Lorenzo Piombo. Actively-participating citizen (also through working in associations and in collaboration with institutions) in the field of local history and its environmental, cultural and artistic values. Piombo has retired from his job in the National Health Service. Twice married with four children, Piombo has dabbled in painting and drawing. As a boy he tried modelling and then became more intensively involved in music and singing. As an adult he has taken up gardening, loves repairing old things and seeing the eyes of those around him shining with life, having long practised the medical art of relieving discomfort and possibly bringing joy to those afflicted by misfortune or mental illness. He would like to be an artist, but since he is required to be useful, he has transformed his vocation into providing joy in the service of the causes he believes in, hoping to enjoy positive results every now and then. He has written some pieces out of love for his ancestral village, Morcone, which, after being orphaned at an early age, became his paternal home. He loves.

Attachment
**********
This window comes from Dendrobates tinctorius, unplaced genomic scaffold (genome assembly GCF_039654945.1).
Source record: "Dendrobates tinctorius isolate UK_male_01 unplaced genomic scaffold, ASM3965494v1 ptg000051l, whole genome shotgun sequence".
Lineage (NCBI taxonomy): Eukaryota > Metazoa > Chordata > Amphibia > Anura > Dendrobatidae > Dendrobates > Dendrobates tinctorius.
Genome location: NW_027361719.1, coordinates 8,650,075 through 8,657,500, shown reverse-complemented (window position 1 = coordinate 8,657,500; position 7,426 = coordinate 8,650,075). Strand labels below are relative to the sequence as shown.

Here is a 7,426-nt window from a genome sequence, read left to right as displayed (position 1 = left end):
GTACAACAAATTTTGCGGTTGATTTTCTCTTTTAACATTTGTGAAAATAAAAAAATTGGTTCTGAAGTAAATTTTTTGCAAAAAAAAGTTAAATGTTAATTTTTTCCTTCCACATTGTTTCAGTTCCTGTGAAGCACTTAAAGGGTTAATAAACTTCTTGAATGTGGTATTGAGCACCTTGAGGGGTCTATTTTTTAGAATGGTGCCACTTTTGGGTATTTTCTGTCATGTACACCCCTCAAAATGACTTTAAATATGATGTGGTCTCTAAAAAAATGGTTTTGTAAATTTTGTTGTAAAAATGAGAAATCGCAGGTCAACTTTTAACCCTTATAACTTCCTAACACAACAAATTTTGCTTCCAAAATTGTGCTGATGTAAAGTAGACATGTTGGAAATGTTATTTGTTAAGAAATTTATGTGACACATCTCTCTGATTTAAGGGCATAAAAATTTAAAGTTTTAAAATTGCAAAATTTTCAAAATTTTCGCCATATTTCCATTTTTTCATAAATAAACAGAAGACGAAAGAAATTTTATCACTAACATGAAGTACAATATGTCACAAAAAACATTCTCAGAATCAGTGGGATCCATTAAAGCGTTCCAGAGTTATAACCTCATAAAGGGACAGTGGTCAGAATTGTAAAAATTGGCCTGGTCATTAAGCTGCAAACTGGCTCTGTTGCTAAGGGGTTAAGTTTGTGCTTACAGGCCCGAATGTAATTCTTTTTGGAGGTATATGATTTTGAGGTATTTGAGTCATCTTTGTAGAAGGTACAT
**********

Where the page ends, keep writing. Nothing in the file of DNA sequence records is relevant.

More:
The interview to Lorenzo Piombo is part of GAME OVER.Loading, a project aimed at researching and studying new “cultural entities”, people, objects or research from different disciplines (physics, bio-robotics, AI, agriculture and medicine) and transporting them into the art world. This is a research project, but also a gesture that goes beyond simple interdisciplinary dialogue, becoming quite radical: a real “transplanting” of research areas aimed at preparing future c(o)ulture, where “creativity” equals “invention” and “invention” equals contributing to a transformation. A spark, a sign of a genetic mutation, a change of direction, a short circuit. A different energy that is also marks a change which is taking place and could constitute new lifeblood for the Culture system. This first phase is an investigative one aimed at visionaries, hybrid thinkers from various fields, including those from the cultural sector, who can express their views on current needs, each in relation to their own disciplinary field while generally respecting culture and society at large. Project team: Anita Calà Founder and Artistic Director of VILLAM | Elena Giulia Rossi, Editorial Director of Arshake | Giulia Pilieci: VILLAM Project Assistant and Press Office; Chiara Bertini: Curator, Coordinator of cultural projects and collaborator of GAME OVER – Future C(o)ulture | Valeria Coratella Project Assistant of GAME OVER – Future C(o)ulture. Previous interviews related to Azzurra Immediato’s investigation: Luca Gamberini (Arshake, 22.04.2021);Leonardo Jaumann(Arshake, 28.01.2021); Amerigo Mariotti, Arshake, 25.02.2021); Anuar Arebi by Azzurra Immediato (Arshake, 31.03.2021). All published interviews and interventions: Interview to Primavera De Filippi by Elena Giulia Rossi (Arshake, January 21, 2021); interview by Azzurra Immediato to Leonardo Jaumann (Arshake, 28.01.2021); interview to Valentino Catricalà by Anita Calà and Elena Giulia Rossi (Arshake, 04.02.2021); multiple interview Stefano Cagol to Antonio Lampis, Sarah Rigotti, Tobias Rehberger, Michele Lanzinger, Stefano Cagol (Arshake, 11.02.2021); interview to Amerigo Mariotti by Azzurra Immediato (Arshake, 25.02.2021);Andrea Concas’s video intervention (Arshake, 18.02.2021); Interview to Peter Greenway by Stefano Cagol (Arshake, 04.03.2021), Intervento di Giulio Alvigini, Bye Bye Boomer, Game Over Art World (Arshake, 11.03.2021); Interview to Ken Goldberg by Elena Giulia Rossi (Arshake, 18.03.2021); Intervention of Eduardo Rossi, invited by Chiara Bertini (Arshake, 25.03.2021); interview to Anuar Arebi by Azzurra Immediato (Arshake, 31.03.2021); Interview to Giovanni Gardinale by Valeria Coratella (Arshake, 15.04.2021);Interview to Luca Gamberini (Arshake, 22.04.2021.